“The backdrop to all this is that you have dealer balance-sheet constraints and risk aversion -- both of which are leading to an increase in premium for more liquid securities,” said Anshul Pradhan, a New York-based debt strategist at Barclays.
Echoing comments made by executives at the biggest financial firms, Pradhan says that rules implemented after the 2008 financial crisis, such as Dodd-Frank and Basel III, have made it costly for bond dealers to maintain large inventories of Treasuries on their balance sheets. In Basel’s so-called supplementary leverage ratio requirement, government bonds are considered just as risky as corporate debt.
With dealers warehousing fewer bonds, trading of older Treasuries has gotten even harder and caused investors to favor on-the-run securities.
“It’s all about the cost of balance sheet,” said Ward McCarthy, the chief financial economist at Jefferies Group LLC. “This makes it more expensive for anybody to be involved in the Treasury market in anything besides the active securities. That makes it more difficult and probably more costly for investors to manage portfolios.”
It has gotten to a point where the Treasury, in its quarterly dealer survey on Jan. 15, asked for feedback on “liquidity conditions for off-the-run Treasuries” and “what steps the Treasury should consider if you believe that liquidity in off-the-runs has diminished.”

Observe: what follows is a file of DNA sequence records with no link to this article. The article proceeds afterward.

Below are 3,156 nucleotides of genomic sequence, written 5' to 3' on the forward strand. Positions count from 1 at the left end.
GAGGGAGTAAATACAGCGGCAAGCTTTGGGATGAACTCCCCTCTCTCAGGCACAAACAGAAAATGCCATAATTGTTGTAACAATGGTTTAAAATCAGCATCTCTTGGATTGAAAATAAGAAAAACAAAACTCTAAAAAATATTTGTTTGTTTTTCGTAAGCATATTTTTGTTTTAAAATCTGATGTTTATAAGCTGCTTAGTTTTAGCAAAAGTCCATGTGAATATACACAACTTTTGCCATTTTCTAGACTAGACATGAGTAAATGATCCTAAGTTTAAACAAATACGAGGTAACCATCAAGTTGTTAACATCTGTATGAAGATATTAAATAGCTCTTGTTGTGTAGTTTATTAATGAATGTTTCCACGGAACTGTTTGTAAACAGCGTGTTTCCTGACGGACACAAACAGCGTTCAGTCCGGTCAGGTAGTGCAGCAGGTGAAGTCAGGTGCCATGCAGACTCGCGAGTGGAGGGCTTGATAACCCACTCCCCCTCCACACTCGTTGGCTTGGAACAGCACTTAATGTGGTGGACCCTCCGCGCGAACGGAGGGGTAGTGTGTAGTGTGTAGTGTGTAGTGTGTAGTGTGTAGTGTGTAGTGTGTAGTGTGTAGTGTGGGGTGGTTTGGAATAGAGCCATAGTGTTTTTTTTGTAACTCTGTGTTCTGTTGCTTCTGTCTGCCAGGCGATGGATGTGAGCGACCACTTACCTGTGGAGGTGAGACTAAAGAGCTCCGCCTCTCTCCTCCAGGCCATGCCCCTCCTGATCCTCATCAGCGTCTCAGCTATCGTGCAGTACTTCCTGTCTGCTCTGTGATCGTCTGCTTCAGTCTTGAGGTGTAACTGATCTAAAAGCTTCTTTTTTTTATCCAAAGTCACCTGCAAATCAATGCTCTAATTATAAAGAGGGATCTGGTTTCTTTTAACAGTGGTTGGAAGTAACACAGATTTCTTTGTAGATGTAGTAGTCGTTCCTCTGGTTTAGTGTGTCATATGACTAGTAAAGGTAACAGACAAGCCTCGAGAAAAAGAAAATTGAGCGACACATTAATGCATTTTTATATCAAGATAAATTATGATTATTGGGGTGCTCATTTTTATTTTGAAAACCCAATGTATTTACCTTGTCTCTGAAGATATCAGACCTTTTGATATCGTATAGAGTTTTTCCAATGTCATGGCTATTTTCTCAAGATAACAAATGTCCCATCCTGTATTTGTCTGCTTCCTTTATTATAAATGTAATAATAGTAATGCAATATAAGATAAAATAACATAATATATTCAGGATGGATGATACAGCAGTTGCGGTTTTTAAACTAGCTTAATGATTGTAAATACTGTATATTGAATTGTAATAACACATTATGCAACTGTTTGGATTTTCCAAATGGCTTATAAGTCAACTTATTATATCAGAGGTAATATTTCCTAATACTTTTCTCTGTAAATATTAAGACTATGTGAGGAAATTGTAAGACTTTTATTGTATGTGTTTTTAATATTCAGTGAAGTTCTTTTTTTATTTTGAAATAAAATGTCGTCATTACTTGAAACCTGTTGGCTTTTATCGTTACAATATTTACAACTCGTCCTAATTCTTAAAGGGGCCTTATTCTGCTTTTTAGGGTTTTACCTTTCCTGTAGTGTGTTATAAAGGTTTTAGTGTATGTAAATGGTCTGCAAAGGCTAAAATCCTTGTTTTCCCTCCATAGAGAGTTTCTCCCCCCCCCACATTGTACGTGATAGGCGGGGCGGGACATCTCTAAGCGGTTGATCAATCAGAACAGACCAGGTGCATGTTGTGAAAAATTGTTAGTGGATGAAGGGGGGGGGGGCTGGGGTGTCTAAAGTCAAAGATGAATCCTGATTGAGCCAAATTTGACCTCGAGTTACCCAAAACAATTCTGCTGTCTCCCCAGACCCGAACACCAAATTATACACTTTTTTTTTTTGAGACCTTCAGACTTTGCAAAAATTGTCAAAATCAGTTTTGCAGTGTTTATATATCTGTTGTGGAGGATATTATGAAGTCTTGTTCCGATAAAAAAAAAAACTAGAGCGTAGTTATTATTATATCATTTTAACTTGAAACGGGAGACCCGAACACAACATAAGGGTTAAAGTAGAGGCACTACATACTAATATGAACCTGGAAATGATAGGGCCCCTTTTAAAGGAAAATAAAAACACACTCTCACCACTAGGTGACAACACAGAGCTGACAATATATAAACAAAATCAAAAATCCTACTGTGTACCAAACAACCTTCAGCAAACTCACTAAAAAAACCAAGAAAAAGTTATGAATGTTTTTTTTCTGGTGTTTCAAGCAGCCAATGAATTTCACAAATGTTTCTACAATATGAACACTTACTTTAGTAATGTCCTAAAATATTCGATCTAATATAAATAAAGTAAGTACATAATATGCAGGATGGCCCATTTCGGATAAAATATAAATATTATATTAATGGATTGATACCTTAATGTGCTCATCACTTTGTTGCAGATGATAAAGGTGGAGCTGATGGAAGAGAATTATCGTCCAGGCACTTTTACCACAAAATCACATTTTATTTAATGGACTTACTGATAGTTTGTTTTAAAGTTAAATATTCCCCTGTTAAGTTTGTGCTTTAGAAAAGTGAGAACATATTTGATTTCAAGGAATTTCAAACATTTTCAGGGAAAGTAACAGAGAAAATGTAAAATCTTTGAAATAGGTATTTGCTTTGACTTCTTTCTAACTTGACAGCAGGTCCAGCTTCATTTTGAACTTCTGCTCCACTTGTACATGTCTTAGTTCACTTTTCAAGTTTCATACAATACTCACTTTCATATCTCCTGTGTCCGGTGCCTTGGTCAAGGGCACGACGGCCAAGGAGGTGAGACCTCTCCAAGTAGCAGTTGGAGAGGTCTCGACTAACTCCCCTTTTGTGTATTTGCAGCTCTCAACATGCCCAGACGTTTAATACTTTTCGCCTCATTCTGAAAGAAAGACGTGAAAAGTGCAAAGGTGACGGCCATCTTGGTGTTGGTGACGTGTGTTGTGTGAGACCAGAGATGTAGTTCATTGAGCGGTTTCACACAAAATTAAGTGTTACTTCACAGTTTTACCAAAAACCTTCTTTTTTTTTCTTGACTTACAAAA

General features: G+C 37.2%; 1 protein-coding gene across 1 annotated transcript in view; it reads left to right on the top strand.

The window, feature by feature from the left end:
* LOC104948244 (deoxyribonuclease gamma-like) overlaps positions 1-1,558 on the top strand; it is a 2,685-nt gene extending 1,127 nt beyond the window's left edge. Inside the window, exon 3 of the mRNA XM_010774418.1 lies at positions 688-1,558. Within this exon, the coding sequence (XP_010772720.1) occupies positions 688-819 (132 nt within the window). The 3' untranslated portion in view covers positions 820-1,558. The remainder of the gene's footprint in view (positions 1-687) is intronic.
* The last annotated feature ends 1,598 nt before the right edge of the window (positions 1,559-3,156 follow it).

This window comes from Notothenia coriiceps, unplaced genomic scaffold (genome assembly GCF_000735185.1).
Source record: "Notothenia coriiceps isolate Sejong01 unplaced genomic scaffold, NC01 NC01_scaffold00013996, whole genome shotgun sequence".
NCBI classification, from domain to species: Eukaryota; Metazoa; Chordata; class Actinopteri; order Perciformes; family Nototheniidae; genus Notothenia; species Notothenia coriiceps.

Isaac Chang, the head of KCG Holdings Inc.’s client Treasury market-making business, says separately that making trading data more accessible would bring in more players and help reduce the price disparities of on-the-run and off-the-run securities.
“There is a clear supply-demand imbalance that has led to this cheapening of off-the-runs versus on-the-runs,” he said. “These conditions are exacerbated by the current market structure.”
With global markets buckling, things aren’t likely to get better any time soon as investors seek shelter in the easiest-to-buy Treasuries. Global equities are off to one of their worst starts on record, with Chinese and European stocks falling into bear markets. Oil’s slump to about $30 a barrel, from more than $100 just two years ago, is also deepening concern that the world economy is faltering.
Compounding the problem is the fact that the fallout has prompted many developing-nation central banks to sell Treasuries for needed cash as they try to prop up their economies and currencies.
China, which has more than quadrupled its stockpile of Treasuries to $1.4 trillion over the past decade, has led the way as it sought to ease capital flight amid the weakest growth since 1990. The country burned through a half-trillion dollars of foreign-currency reserves in the past year, much of it by selling U.S. government debt.
“You have the world’s largest central banks reducing their reserves,” said Subadra Rajappa, the head of U.S. rates strategy at Societe Generale SA. “That is definitely putting pressure on off-the-runs.”